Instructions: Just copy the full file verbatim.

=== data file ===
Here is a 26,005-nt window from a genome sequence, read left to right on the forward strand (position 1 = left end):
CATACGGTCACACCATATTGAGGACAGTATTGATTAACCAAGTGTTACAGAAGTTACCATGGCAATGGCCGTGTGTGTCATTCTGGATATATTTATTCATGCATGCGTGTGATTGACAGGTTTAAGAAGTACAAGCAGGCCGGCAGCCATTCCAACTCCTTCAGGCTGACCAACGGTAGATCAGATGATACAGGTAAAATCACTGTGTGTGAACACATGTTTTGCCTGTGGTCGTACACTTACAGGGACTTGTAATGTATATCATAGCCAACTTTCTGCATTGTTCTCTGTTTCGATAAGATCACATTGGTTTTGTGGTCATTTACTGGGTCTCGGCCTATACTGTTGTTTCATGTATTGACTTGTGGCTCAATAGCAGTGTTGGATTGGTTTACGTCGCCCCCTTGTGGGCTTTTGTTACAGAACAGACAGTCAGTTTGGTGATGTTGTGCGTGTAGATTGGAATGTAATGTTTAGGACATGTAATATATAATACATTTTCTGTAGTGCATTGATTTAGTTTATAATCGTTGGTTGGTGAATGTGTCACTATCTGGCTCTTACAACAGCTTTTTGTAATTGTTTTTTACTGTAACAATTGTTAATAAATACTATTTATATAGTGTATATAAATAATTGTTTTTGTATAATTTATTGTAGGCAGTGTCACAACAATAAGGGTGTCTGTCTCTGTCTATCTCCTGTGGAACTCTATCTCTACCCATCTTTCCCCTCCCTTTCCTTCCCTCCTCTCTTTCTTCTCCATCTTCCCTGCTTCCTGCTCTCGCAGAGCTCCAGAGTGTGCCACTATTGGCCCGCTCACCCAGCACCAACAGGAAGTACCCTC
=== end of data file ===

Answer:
Here is a 26,005-nt window from a genome sequence, read left to right on the forward strand (position 1 = left end):
CATACGGTCACACCATATTGAGGACAGTATTGATTAACCAAGTGTTACAGAAGTTACCATGGCAATGGCCGTGTGTGTCATTCTGGATATATTTATTCATGCATGCGTGTGATTGACAGGTTTAAGAAGTACAAGCAGGCCGGCAGCCATTCCAACTCCTTCAGGCTGACCAACGGTAGATCAGATGATACAGGTAAAATCACTGTGTGTGAACACATGTTTTGCCTGTGGTCGTACACTTACAGGGACTTGTAATGTATATCATAGCCAACTTTCTGCATTGTTCTCTGTTTCGATAAGATCACATTGGTTTTGTGGTCATTTACTGGGTCTCGGCCTATACTGTTGTTTCATGTATTGACTTGTGGCTCAATAGCAGTGTTGGATTGGTTTACGTCGCCCCCTTGTGGGCTTTTGTTACAGAACAGACAGTCAGTTTGGTGATGTTGTGCGTGTAGATTGGAATGTAATGTTTAGGACATGTAATATATAATACATTTTCTGTAGTGCATTGATTTAGTTTATAATCGTTGGTTGGTGAATGTGTCACTATCTGGCTCTTACAACAGCTTTTTGTAATTGTTTTTTACTGTAACAATTGTTAATAAATACTATTTATATAGTGTATATAAATAATTGTTTTTGTATAATTTATTGTAGGCAGTGTCACAACAATAAGGGTGTCTGTCTCTGTCTATCTCCTGTGGAACTCTATCTCTACCCATCTTTCCCCTCCCTTTCCTTCCCTCCTCTCTTTCTTCTCCATCTTCCCTGCTTCCTGCTCTCGCAGAGCTCCAGAGTGTGCCACTATTGGCCCGCTCACCCAGCACCAACAGGAAGTACCCTC